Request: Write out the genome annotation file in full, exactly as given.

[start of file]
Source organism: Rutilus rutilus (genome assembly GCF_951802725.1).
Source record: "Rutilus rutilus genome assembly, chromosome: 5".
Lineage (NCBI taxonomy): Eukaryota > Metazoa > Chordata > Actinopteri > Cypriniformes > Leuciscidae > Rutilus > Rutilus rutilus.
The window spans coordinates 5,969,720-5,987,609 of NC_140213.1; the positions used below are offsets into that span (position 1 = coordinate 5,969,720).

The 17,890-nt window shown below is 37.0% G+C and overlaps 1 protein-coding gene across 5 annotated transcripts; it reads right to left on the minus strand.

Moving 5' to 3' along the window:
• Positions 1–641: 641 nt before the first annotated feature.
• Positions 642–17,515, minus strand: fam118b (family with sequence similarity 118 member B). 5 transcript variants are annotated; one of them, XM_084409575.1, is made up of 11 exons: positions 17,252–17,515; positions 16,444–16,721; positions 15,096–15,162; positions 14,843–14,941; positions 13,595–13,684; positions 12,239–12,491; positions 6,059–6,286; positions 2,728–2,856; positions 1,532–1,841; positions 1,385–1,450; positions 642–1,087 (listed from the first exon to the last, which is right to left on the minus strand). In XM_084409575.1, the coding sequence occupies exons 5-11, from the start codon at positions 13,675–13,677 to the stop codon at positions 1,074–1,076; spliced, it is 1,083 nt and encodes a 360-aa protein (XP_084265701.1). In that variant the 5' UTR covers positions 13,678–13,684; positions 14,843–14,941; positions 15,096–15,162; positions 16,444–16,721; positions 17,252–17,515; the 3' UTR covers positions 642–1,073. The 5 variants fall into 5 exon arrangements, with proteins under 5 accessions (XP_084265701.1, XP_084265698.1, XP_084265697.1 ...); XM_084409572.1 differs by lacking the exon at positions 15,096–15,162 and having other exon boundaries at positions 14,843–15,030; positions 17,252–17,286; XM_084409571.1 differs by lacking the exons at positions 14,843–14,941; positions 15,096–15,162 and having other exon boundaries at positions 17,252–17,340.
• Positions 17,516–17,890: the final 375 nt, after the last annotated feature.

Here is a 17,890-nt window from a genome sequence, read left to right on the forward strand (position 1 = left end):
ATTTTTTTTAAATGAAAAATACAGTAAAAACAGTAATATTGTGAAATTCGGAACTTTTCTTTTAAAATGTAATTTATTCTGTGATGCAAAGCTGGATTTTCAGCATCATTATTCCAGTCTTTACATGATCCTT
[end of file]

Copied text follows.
Source organism: Rutilus rutilus (genome assembly GCF_951802725.1).
Source record: "Rutilus rutilus genome assembly, chromosome: 5".
Lineage (NCBI taxonomy): Eukaryota > Metazoa > Chordata > Actinopteri > Cypriniformes > Leuciscidae > Rutilus > Rutilus rutilus.
The window spans coordinates 5,969,720-5,987,609 of NC_140213.1; the positions used below are offsets into that span (position 1 = coordinate 5,969,720).

The 17,890-nt window shown below is 37.0% G+C and overlaps 1 protein-coding gene across 5 annotated transcripts; it reads right to left on the minus strand.

Moving 5' to 3' along the window:
• Positions 1–641: 641 nt before the first annotated feature.
• Positions 642–17,515, minus strand: fam118b (family with sequence similarity 118 member B). 5 transcript variants are annotated; one of them, XM_084409575.1, is made up of 11 exons: positions 17,252–17,515; positions 16,444–16,721; positions 15,096–15,162; positions 14,843–14,941; positions 13,595–13,684; positions 12,239–12,491; positions 6,059–6,286; positions 2,728–2,856; positions 1,532–1,841; positions 1,385–1,450; positions 642–1,087 (listed from the first exon to the last, which is right to left on the minus strand). In XM_084409575.1, the coding sequence occupies exons 5-11, from the start codon at positions 13,675–13,677 to the stop codon at positions 1,074–1,076; spliced, it is 1,083 nt and encodes a 360-aa protein (XP_084265701.1). In that variant the 5' UTR covers positions 13,678–13,684; positions 14,843–14,941; positions 15,096–15,162; positions 16,444–16,721; positions 17,252–17,515; the 3' UTR covers positions 642–1,073. The 5 variants fall into 5 exon arrangements, with proteins under 5 accessions (XP_084265701.1, XP_084265698.1, XP_084265697.1 ...); XM_084409572.1 differs by lacking the exon at positions 15,096–15,162 and having other exon boundaries at positions 14,843–15,030; positions 17,252–17,286; XM_084409571.1 differs by lacking the exons at positions 14,843–14,941; positions 15,096–15,162 and having other exon boundaries at positions 17,252–17,340.
• Positions 17,516–17,890: the final 375 nt, after the last annotated feature.

Here is a 17,890-nt window from a genome sequence, read left to right on the forward strand (position 1 = left end):
ATTTTTTTTAAATGAAAAATACAGTAAAAACAGTAATATTGTGAAATTCGGAACTTTTCTTTTAAAATGTAATTTATTCTGTGATGCAAAGCTGGATTTTCAGCATCATTATTCCAGTCTTTACATGATCCTT